Six of the 14 people arrested in Singapore in what is being called a major breakthrough in the fight against soccer corruption are linked to ongoing European investigations, Interpol said Thursday.
The global network’s suspected mastermind was among the 12 men and two women taken into custody in police raids lasting 12 hours across Singapore, ending early Tuesday.
Interpol, the police body based in Lyon, France, said in a statement to The Associated Press, that all 14 of those arrested are Singaporean nationals.
The arrests are of “extraordinary” significance and took down “the world’s largest match-fixing operation based in Singapore,” Interpol secretary general Ronald Noble said in an interview with Associated Press Television News.
“The Singaporeans have been criticized, unfairly I believe, for not being serious about fighting match-fixing,” Noble said on a visit to Ukraine. “In fact, they never received the evidence of match-fixing that would have allowed them to either prosecute in their own country or extradite individuals.
“So what the Singaporeans did was they conducted their own investigation, working with Interpol, cooperating with (Interpol) member countries, from Italy, Hungary, Germany, Finland, et cetera. And they made their own investigations, targeted people for arrest who were engaged in match-fixing and made the arrests.”
He later added: “What’s significant is that the investigation in Singapore didn’t just focus on the cases we already knew about originating out of Europe but also additional cases.”
In Italy, the prosecutor leading an inquiry into international match-fixing said he would like to question the suspected ringleader.
“It’s big news,” Cremona prosecutor Roberto Di Martino told the AP. “It shows that our inquiry means something on an international level.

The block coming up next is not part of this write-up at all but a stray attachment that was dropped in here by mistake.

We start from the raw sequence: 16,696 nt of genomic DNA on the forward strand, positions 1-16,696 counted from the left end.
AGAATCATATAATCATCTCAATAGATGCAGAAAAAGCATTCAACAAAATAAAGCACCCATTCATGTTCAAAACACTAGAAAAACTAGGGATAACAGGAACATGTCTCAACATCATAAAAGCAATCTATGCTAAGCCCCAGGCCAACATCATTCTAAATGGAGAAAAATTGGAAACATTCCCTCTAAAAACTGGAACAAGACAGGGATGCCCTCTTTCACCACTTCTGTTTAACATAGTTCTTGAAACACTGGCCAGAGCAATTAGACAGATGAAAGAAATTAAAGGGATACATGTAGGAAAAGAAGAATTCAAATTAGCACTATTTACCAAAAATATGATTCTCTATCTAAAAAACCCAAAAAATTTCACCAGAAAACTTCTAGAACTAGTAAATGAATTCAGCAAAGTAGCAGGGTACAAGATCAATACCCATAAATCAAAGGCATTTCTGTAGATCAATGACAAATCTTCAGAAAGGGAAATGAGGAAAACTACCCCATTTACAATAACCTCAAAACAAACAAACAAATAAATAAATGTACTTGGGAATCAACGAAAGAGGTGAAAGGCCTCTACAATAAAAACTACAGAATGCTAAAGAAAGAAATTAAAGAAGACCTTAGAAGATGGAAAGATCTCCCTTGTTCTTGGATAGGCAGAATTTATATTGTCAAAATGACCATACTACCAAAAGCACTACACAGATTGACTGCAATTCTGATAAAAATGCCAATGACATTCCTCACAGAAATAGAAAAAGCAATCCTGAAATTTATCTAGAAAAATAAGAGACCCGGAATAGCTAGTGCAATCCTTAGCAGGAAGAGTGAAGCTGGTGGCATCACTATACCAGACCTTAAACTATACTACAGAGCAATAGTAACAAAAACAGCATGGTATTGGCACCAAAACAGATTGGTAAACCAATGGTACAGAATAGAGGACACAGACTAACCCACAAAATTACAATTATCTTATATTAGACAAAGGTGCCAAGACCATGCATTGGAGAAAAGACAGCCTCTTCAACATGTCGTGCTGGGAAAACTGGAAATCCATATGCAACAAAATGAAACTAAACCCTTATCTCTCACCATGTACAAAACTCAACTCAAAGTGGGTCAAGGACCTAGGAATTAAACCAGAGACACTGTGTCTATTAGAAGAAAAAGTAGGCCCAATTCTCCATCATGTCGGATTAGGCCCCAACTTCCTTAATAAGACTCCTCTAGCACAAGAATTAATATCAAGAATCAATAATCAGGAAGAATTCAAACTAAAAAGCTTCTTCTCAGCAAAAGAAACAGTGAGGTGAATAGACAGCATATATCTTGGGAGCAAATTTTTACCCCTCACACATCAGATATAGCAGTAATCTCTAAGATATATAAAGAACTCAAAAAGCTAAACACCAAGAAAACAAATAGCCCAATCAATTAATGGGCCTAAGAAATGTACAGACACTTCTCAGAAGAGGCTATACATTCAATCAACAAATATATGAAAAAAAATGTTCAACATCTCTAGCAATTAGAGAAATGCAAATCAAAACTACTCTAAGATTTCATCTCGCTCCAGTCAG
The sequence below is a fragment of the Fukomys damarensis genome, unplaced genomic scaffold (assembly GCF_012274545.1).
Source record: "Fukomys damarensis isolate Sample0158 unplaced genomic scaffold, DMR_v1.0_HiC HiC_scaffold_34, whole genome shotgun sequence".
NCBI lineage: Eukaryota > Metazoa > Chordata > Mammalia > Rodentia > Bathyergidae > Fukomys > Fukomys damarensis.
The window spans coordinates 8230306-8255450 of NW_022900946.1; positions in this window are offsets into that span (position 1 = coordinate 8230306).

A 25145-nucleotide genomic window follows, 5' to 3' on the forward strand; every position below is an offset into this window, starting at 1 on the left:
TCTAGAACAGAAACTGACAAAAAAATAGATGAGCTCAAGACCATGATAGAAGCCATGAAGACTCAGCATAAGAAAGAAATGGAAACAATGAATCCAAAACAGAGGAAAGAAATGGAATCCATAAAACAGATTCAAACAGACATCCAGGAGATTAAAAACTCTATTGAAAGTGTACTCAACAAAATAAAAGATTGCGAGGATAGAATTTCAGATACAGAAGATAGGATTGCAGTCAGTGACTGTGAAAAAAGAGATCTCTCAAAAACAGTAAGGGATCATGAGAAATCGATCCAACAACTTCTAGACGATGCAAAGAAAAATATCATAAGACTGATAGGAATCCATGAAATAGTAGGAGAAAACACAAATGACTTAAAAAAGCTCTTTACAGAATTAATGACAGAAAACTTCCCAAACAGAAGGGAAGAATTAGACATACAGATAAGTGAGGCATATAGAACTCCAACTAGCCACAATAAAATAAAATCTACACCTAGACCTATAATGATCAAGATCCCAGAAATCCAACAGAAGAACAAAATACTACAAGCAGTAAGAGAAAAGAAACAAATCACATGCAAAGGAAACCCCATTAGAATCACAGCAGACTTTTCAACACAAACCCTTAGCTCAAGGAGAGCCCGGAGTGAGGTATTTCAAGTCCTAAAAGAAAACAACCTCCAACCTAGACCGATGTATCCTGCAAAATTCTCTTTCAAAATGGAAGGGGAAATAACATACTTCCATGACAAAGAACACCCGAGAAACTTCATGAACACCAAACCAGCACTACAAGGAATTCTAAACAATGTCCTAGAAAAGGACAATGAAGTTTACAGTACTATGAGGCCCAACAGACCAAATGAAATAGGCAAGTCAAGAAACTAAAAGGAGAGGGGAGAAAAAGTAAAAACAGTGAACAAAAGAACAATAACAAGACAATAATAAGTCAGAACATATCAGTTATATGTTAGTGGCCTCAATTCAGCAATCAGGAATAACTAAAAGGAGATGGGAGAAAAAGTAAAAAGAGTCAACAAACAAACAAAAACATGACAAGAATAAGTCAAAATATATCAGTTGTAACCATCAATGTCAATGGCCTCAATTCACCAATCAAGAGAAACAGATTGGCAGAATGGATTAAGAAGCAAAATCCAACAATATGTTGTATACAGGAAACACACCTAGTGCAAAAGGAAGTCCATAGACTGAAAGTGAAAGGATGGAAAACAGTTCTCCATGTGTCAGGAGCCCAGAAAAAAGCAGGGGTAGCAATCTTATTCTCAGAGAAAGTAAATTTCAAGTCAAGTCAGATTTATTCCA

“Now we need to explore the diplomatic channels to see what we can do,” Di Martino added. “I’m not sure if our treaties permit (extradition). Plus, these arrests appear to also be linked to their (Singapore’s) own investigation.”
A high-level police official told the AP that those arrested include Tan Seet Eng, widely known as Dan Tan. The official spoke on condition of anonymity because he was not authorized to discuss the detention publicly. Prosecutors in Italy have accused Tan of coordinating a global crime syndicate that made millions of dollars betting on rigged Italian matches and other games across the world.
Earlier this year, Europol, the European Union police liaison agency, said it reviewed 680 suspicious recent cases of match-fixing, including some World Cup games.
FIFA said in a statement: “We welcome all actions taken by law enforcement bodies to bring the perpetrators of match manipulation to justice.”
The Singapore authorities did not formally identify any of the people taken into custody, but said the “suspected leader” and several others wanted in other jurisdictions for suspected match-fixing were among those in custody.
Italian prosecutors investigating dozens of league and cup games they say were fixed had followed a trail back to Tan in Singapore. In court documents that laid out their findings, prosecutors alleged that Tan is the boss of a crime syndicate that allegedly made millions betting on rigged Italian games from 2008 to late 2011, through bribing players, referees and club officials.
Italian authorities issued an arrest warrant for Tan and listed him as their No. 1 suspect, but have been unable to take him into custody.
Still, at least 50 people have been arrested in Italy for match-fixing since mid-2011, with matches under investigation by prosecutors in Cremona, Bari and Naples. Point penalties have been handed out by the Italian federation for three straight years, with four Serie A clubs penalized last season.
The Singapore police statement said the suspects are being investigated for match-fixing offenses under Singapore’s Prevention of Corruption Act and for involvement in organized crime.
The detainees are being held under a law that potentially allows Singapore’s government to hold suspects without trial for up to 12 months, a detention period that can be extended. Introduced in 1955, that law has been used against suspected drug traffickers, illegal money-lenders and criminal gang members.
Leicester wrote from Paris, Dampf from Rome. APTN Video Journalist Dmitry Vlasov in Kiev and Associated Press writers Ansley Ng in Singapore and Sean Yoong in Kuala Lumpur, Malaysia, contributed to this report.
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